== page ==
The battle to assure global national security passes through Chinese cyberspace. The recent ban of Huawei and ZTE technologies by the American government raises several questions on the adoption of the 5G broadband system.
The United States was followed in its decision by Australia, New Zealand, Japan and the Czech Republic, among others. All of them have imposed restrictions on the use of Huawei and Zte 5G solutions over national security concerns.
The official reason is simple. In 2017 China issued a law that requires all organizations and individuals to collaborate with its national intelligence agencies. In other words, Chinese companies are not only funded by the Chinese government but also legally compelled to work with its intelligence services. The fear is that as a result of this cooperation using Chinese technology will allow Chinese intelligence services a backdoor to penetrate the American government networks.
The second reason is that this involves lots of money and economic interests, considering that spending on cybersecurity in the United States alone reached $66 billion in 2018, according to the American Telecommunications Industry Association.
American and European universities, with MIT (Massachusetts Institute of Technology) on the front line, are breaking all ties with the Huawei and ZTE groups and initiating a review of all scientific research and collaboration proposals with China, including Hong Kong. The review process initiated by MIT also concerns Russia and Saudi Arabia, in addition to China.
The universities do not want to engage in future research projects with these two companies or to renew the existing ones. They have already blocked any funding from Huawei after the US government accused the group of stealing technology and disregarding sanctions against Iran. Meng Zhengfei, CFO and daughter of Huawei CEO was arrested in Vancouver last December after an extradition request made by the American government and is still under house arrest.
Concerns are directed to the profiles inherent in intellectual property, export controls, security and access to data and widen to include economic competitiveness and national security, political, civil and human rights.
The attitude taken by the United States towards Chinese technology is quite varied. It passes from binding regulatory or administrative instruments aimed at specific producers, to guidelines such as those of Estonia. Australia and Japan. The latter have adopted mandatory safety guidelines excluding suppliers potentially controlled by foreign governments. New Zealand has blocked an operator’s plan to distribute Huawei’s 5G technology under the 2013 telecommunications law due to “significant risks to national security”.
The European Commission at the end of March stated a set of recommendations “to assess cybersecurity risks of 5G networks and to strengthen preventive measures”. But not every European country is on the same path. It seems Germany intends to pursue a kind of third way between the total exclusion decided by some countries and the creation of a security system like the one developed in the United Kingdom.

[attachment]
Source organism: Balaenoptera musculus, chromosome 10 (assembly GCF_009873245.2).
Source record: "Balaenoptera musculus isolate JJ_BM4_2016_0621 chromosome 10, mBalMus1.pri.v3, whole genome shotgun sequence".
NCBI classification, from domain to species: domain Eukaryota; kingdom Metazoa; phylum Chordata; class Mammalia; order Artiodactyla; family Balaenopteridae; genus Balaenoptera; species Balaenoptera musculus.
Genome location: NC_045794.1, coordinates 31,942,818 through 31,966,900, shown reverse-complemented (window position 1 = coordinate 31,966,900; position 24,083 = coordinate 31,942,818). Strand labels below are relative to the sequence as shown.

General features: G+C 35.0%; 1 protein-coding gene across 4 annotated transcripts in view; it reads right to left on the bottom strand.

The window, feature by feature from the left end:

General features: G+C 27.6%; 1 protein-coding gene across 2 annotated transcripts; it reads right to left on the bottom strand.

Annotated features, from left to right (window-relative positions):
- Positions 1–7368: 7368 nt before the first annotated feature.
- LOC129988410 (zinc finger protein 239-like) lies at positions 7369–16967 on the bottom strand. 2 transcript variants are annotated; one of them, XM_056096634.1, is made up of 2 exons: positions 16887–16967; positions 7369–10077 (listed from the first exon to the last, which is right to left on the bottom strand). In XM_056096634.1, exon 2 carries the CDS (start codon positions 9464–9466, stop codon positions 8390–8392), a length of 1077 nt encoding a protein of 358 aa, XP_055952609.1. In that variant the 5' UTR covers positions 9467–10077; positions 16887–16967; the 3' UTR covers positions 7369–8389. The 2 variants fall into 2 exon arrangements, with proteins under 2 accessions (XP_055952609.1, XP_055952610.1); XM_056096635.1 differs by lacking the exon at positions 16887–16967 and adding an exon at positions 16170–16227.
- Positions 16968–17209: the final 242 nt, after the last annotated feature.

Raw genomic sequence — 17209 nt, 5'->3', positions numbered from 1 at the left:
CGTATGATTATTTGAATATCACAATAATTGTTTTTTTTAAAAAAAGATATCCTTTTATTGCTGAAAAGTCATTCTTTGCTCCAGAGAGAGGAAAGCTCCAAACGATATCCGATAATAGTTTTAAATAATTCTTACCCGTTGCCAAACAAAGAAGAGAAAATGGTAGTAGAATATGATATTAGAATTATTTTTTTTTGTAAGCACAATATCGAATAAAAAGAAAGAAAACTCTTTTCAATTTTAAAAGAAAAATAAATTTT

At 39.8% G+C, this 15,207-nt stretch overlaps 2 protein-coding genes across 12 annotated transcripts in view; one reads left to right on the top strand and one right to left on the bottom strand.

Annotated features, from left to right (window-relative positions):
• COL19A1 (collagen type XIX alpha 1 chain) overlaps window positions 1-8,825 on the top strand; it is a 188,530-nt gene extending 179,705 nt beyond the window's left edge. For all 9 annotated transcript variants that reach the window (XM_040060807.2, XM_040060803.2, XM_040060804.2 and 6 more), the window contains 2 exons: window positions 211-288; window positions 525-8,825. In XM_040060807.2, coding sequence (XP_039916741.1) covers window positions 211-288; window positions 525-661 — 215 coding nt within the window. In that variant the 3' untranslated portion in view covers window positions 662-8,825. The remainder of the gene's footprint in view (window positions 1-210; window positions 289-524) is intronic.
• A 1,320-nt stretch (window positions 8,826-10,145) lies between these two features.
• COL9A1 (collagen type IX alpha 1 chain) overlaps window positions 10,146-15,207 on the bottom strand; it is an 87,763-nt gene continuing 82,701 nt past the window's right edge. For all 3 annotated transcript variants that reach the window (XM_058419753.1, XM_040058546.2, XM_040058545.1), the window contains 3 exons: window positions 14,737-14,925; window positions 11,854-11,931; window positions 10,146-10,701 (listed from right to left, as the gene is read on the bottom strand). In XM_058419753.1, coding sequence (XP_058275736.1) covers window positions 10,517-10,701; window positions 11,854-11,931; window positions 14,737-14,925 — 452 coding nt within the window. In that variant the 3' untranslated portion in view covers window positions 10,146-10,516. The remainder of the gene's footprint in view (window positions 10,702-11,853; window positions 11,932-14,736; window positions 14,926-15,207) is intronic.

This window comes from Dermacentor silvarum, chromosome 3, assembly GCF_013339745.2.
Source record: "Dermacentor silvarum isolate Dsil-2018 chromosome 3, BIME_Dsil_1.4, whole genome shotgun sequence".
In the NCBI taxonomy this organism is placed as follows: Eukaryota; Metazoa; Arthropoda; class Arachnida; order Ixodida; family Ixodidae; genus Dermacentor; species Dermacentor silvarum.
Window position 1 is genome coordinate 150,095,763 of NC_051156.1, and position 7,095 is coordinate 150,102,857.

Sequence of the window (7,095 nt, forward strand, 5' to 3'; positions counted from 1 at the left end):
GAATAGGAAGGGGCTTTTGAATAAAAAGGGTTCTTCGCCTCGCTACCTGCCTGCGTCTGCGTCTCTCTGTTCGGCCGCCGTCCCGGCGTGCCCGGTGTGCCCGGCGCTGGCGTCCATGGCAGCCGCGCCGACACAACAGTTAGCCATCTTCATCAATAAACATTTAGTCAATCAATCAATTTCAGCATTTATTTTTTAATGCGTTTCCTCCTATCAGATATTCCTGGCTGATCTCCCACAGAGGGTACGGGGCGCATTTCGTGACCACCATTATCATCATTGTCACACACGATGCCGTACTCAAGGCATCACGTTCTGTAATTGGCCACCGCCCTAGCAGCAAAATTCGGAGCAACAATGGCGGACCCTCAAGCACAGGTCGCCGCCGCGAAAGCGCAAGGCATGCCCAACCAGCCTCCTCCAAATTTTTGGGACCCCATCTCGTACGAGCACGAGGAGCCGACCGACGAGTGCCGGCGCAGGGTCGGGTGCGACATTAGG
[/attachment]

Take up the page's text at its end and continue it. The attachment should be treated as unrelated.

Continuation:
One relevant topic of 5G concerns the method that this technology uses to make communications with the mobile phones more secure. The Authentication and Key Agreement (Aka) protocol, an improved version of the one used for 3G and 4G, could make the interception of a device more difficult by surveillance tools that allow its identification and tracking.
Whether the risk of such collaboration is real or perceived, the fear remains. Adopting 5G technology from Chinese companies would introduce a reliance on equipment which can be controlled by the Chinese intelligence services and the military in both peacetime and crisis? Another consideration is that infrastructure decisions are not easily reversed. Once a 5G provider has been chosen it will be very costly and time consuming to roll back that decision and from a security perspective, potentially too late.
On the other side lies the nature and the potential of 5G. More than simply a new, cool technology that offers improved quality, speed and innovative possibilities, 5G networks have the potential of becoming the digital nervous system of contemporary societies. However, no technology can be assured to be fully secure, and the risk of unexpected vulnerabilities that can be exploited by a malicious actor will have to be factored into the calculation.
China’s known capability and inclination to take advantage of this feature make the issue of 5G deployment more than a mere technocratic matter. It needs to be considered comprehensively, recognizing that the choice of technology has both economic and national security implications.
Despite uncertainties in the process “We should carry on the spirit of partnership and remain true to our original aspirations and resolutely advance our cooperation” said Xi during the recent second BRI Forum in Beijing.
Will cybersecurity compromise Xi Jinping’s ambitious Belt and Road Initiative plan? It’s too early to state but it could slow it down, giving time for western companies to embrace a better focused strategy and conquer a bigger marketshare.